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Click HERE for an introductory YouTube video for Why I’m Not Leaving Bethel.
For various reasons people have been asking me about my future at Bethel Seminary. Some have also asked my thoughts on the future of the seminary itself. They may have asked because I’m close with some of the departed. Or, they may have asked because I’ve attended outside functions linked to those that have departed. And so on.
The title of this blog gives my intentions away. So I’ll say a bit about why I’m not leaving.
However, I’m famous for my prefaces, so I should stay true to form and give a few here first.
- I’m speaking only as one particular current student. I have no insight from the perspective of faculty or staff or anyone else other than me.
- I’m not sending any hidden messages about what I think anyone else ought to do or ought to have done in their own situation. I have enough trouble hearing the voice of God in my own life to be claiming any clarity for anyone else’s journey. This blog is about why I’m staying, not about whether or not others should stay or go.
- Finally, I have no scriptures to quote or Jesus parables to reference. I’ve written before on how these kinds of actions often get used inappropriately in an effort to gain the upper hand. After all, if I quote the Bible, who can disagree, right?
- I can’t say everything there is to be said in a blog on the topic. I’m open for further comments or coffee!
So, on to my reasons. First of all, I’m way too close to graduation. However, even if I had much further to go, I doubt that I would leave anyways. My whole ministry is centered on the church resisting the urge to divide and rather, entering into dialogue. This doesn’t mean there is never a time to divide. However, division in the church has happened far too frequently for reasons that are often way too trivial. Bethel Seminary and the people in it are part of the church. So, unless circumstances get much worse off for me as a student, I will stay. The church and seminary are alike in that both are broken. In that brokenness, I have sometimes stayed, and sometimes left. However, my convictions about my need to struggle to stay have grown the last few years. In fact, I’m currently serving in a church denomination where I stand in a different place doctrinally and a seminary that many are describing as falling apart. I am able to accept that. In my view, both the church and the seminary have done damage to Jesus’ beautiful Kingdom that has caused the hearts of people pain, just as I have done things in my own life to cause others pain. However, where there is great pain there is great opportunity. So, my hope is that the Bethel community will enter into dialogue rather than division.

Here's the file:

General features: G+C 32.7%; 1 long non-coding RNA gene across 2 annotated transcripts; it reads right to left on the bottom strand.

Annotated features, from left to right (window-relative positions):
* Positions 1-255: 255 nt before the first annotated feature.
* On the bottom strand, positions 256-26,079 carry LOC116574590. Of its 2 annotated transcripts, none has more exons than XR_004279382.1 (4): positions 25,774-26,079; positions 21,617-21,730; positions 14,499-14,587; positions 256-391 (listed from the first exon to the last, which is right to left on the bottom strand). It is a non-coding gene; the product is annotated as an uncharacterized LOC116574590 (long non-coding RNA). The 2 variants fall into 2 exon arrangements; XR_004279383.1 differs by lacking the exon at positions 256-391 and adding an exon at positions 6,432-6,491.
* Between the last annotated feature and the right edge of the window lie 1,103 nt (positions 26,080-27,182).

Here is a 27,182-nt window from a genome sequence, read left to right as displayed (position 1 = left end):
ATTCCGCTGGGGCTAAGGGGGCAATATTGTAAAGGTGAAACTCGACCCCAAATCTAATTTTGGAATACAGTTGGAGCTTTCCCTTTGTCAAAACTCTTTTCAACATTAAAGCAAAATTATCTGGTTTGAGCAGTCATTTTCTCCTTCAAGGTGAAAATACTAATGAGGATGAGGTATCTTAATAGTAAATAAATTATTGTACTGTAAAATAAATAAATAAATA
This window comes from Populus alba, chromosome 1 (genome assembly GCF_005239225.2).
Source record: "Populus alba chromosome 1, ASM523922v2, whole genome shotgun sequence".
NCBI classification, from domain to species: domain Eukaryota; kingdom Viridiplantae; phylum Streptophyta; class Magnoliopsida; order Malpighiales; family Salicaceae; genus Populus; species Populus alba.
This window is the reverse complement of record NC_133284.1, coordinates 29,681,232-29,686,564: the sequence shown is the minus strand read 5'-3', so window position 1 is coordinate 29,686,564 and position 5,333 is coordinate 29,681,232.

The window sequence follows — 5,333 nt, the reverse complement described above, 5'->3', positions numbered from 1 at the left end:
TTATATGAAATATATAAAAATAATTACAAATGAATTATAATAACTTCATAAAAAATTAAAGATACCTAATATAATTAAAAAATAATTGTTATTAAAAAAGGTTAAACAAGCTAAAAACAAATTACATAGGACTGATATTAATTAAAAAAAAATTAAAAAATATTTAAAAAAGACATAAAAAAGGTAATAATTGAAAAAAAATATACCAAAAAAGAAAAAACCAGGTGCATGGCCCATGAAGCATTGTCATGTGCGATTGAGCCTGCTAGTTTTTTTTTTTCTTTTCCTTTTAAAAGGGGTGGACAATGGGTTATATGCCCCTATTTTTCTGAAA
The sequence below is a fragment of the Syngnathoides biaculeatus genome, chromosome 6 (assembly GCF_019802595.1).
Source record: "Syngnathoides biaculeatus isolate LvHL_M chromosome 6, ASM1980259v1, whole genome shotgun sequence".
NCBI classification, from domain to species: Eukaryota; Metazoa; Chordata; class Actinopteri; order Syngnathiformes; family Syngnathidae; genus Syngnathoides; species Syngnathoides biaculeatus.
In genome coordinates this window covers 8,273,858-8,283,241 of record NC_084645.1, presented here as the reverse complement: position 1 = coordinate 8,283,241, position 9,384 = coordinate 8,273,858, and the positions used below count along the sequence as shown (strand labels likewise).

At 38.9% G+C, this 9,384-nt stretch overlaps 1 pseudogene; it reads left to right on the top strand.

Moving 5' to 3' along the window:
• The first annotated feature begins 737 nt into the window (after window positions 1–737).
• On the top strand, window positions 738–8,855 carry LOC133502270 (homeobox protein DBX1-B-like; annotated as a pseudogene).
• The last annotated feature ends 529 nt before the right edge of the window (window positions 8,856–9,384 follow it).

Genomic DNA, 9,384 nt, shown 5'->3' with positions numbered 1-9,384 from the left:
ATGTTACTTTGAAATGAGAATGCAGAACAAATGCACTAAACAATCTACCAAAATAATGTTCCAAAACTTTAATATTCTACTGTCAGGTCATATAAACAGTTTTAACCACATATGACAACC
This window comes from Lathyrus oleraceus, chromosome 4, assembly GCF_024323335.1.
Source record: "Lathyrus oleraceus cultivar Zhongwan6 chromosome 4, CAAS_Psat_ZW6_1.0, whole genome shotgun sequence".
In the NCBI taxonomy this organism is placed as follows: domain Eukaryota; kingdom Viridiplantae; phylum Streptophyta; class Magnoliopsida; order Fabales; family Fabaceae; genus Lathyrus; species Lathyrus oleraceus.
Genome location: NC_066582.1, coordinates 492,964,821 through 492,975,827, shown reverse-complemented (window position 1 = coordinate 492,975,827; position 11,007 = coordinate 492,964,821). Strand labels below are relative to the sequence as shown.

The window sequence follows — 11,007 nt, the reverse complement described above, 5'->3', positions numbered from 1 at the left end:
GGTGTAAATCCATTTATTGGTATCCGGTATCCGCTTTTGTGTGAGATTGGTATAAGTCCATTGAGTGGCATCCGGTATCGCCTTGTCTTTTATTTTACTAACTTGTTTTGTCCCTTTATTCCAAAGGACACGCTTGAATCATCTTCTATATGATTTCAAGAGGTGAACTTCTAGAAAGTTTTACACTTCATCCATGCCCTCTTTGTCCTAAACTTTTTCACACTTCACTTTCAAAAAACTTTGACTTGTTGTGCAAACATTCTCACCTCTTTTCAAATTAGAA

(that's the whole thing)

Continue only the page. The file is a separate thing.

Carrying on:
Second of all, I don’t see that Bethel owes me the right to remain in the same position in terms of its vision, goals, strategies, values, etc. I am not ignorant to the fact that seminaries and churches in our country operate in the clutches of capitalism, and there is no way around it. We can say the church is not a business but we fool ourselves if we think we can be a church or seminary in America unaffected by capitalism. So, when the surrounding economy turns, when payroll and other bills can’t be met, when people in power make decisions, when core values are rethought, I have no delusions that I will not be affected. I accept this as an employee at my job and as a student at my school.
They do not owe me a utopian environment nor do they owe me my chosen doctrinal/worldview beliefs. However, they do owe me a community that is working towards fulfilling the Kingdom. They do owe me fairness when I disagree with their doctrine/worldview. So far, I haven’t experienced any inappropriateness from a professor regarding my grade as a result of my views. I’ve never found a church perfectly aligned with my own views on every subject so I doubt I’ll find a seminary in that mold either. Bethel has always been and so far remains for me a place where I am able to decide for myself what I believe. If that were to change, I suspect that I would leave. But that has not happened so far.
What Bethel owes me is a quality education and I have gotten that with no apparent drop off. In fact, I just finished a class that was amongst the finest I’ve had in my years at Bethel. I’m bummed to see some great professors leave, some on their own and some who didn’t leave by choice. Again, I hearken to the business world where I’ve been hired and fired, where I’ve done the hiring and firing, and where I’ve watched those who were hired and fired. It’s always sad when a company’s direction changes and people lose their jobs but that is the reality of life in capitalism. It’s also one of the reasons the world needs the church. One interesting observation I’ve made is that both for me and for people I know who have had to move on from a job not by choice, things seem to end up better for them in the end. But surely, this isn’t always the case. Sometimes things do end up worse as much as we wish they wouldn’t.
I’m sure there may be some who might say I’d change my mind if I knew all the details. True, I’m not an insider. I don’t know all the dirt. But, I don’t care to learn about the dirt on Bethel Seminary any more than I care to know the dirt about you. If by chance I find out something really bad I’m sure I’ll take it into consideration. But for now, I’ve decided to stay at Bethel Seminary. In the midst of the storm.
P.S. For information on participating in our dialogue group, click on the “Become A Participant” tab and tell us if you’d like to join us in person or via the web. We’d love to be in community with you!